9. ^ Adrian Ahmedaja (2004). "On the question of methods for studying ethnic minorities' music in the case of Greece's Arvanites and Alvanoi." In Ursula Hemetek (ed.). Manifold Identities: Studies on Music and Minorities. Cambridge Scholars Press. p. 60. "That although the Albanians in Northwest Greece are nowadays orthodox, the Arvanites still seem to distrust them because of religious matters."
  10. ^ Tsitsipis. Language change and language death. 1981. pp. 104-105. "In the shaping of their attitudes towards Arvanitika, speakers have been influenced by the way members of the dominant culture, namely, Greek monolinguals view them their language. One example of the criticism that an old women experienced for her Arvanitika at a hospital in Athens was presented in Chapter IV. Kazazis (1976:47) observes with regard to this matter, that: The attitude of other Greeks certainly reinforces the low opinion so many Arvanites have (or profess to have) of Arvanitika, and other Greek are probably the main source of that opinion. Once or twice, Arvanitika was described to me by non-Arvanites as “ugly” and several people . . . have told me how “treacherous and sly” . . . “uncivilized” . . . and “stubborn” . . . the Arvanites are. That the view of the Greek monolingual segment of the society has been a major source for the development of negative attitudes among Arvanites toward their language can be substantiated on evidence including earlier and more recent information. In the discussion of the Linguistic Policy in Greece (Chapter IV) I observed that the seeds of Arvanitika language are to be sought in the efforts of the intellectuals to bring about the regeneration of Greek nationalism by promoting Greek as the only legitimate language of the nation."
  11. ^ Tsitsipis. Language change and language death. 1981. pp. 104-105.
  12. ^ De Rapper, Gilles (2009). "Pelasgic Encounters in the Greek–Albanian Borderland: Border Dynamics and Reversion to Ancient Past in Southern Albania." Anthropological Journal of European Cultures. 18. (1): 60-61. “In 2002, another important book was translated from Greek: Aristides Kollias’ Arvanites and the Origin of Greeks, first published in Athens in 1983 and re-edited several times since then (Kollias 1983; Kolia 2002). In this book, which is considered a cornerstone of the rehabilitation of Arvanites in post- dictatorial Greece, the author presents the Albanian speaking population of Greece, known as Arvanites, as the most authentic Greeks because their language is closer to ancient Pelasgic, who were the first inhabitants of Greece. According to him, ancient Greek was formed on the basis of Pelasgic, so that man Greek words have an Albanian etymology. In the Greek context, the book initiated a ‘counterdiscourse’ (Gefou-Madianou 1999: 122) aiming at giving Arvanitic communities of southern Greece a positive role in Greek history. This was achieved by using nineteenth-century ideas on Pelasgians and by melting together Greeks and Albanians in one historical genealogy (Baltsiotis and Embirikos 2007: 130—431, 445). In the Albanian context of the 1990s and 2000s, the book is read as proving the anteriority of Albanians not only in Albania but also in Greece; it serves mainly the rehabilitation of Albanians as an antique and autochthonous population in the Balkans. These ideas legitimise the presence of Albanians in Greece and give them a decisive role in the development of ancient Greek civilisation and, later on, the creation of the modern Greek state, in contrast to the general negative image of Albanians in contemporary Greek society. They also reverse the unequal relation between the migrants and the host country, making the former the heirs of an autochthonous and civilised population from whom the latter owes everything that makes their superiority in the present day.”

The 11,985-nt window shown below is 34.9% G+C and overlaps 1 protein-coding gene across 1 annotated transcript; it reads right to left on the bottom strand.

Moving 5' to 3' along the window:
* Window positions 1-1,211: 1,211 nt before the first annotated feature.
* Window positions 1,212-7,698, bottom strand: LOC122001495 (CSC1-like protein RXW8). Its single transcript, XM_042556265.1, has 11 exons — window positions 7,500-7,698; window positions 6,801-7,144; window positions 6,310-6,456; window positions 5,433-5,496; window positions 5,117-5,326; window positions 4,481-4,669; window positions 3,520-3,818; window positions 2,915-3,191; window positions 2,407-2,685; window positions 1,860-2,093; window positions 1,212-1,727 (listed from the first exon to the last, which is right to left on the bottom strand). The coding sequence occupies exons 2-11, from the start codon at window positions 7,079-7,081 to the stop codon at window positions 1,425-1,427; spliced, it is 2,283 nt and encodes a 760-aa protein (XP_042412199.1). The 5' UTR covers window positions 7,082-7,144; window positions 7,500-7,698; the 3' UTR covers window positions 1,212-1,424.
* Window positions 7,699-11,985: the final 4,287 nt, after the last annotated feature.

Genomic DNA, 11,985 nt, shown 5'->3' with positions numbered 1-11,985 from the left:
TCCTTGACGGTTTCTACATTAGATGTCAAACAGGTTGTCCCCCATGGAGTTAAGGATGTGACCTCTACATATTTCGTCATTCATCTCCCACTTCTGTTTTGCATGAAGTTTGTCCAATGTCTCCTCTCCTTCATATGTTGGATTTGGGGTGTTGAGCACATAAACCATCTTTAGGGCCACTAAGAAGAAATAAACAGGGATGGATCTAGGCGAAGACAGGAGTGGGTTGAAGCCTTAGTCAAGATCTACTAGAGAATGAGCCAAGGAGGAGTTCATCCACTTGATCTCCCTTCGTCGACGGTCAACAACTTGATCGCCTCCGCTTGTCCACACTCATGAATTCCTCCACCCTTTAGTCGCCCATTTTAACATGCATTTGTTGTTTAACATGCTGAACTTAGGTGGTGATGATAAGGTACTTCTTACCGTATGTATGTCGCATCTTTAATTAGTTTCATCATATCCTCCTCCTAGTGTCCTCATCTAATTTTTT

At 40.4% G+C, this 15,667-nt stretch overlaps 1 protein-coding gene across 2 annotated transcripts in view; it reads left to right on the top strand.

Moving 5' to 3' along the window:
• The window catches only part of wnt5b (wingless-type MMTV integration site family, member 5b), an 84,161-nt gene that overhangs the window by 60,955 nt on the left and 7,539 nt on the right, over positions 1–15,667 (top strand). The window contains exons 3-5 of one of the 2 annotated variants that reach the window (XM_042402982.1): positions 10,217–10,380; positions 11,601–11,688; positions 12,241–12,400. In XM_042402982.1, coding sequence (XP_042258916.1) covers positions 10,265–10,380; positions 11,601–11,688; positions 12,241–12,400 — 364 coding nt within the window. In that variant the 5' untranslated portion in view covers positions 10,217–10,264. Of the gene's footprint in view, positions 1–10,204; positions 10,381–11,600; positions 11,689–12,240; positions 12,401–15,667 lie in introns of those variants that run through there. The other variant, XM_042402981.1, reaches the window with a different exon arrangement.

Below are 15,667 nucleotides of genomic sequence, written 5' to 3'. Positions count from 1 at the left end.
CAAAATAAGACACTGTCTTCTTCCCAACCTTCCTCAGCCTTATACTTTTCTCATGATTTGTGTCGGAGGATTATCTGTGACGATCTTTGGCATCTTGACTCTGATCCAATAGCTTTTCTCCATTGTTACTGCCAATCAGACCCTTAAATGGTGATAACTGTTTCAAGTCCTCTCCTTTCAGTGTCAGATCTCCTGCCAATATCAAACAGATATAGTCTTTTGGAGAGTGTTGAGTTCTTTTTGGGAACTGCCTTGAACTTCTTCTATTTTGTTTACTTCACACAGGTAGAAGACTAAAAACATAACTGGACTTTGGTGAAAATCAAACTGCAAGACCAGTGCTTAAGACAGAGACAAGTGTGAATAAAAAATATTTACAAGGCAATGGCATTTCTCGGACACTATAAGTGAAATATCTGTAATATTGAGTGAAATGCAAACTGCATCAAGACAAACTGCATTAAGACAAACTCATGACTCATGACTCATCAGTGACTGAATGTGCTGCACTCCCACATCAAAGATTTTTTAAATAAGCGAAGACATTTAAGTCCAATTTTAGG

13. ^ Iakōbos Rizos-Nerulos (1834). Histoire de l'Insurrection Grecque, precédée d'un précis d'Histoire moderne de la Grèce. Cherbulier. p. 156. 
  14. ^ Iakōbos Rizos-Nerulos (1834). Histoire de l'Insurrection Grecque, precédée d'un précis d'Histoire moderne de la Grèce. Cherbulier. p. 156.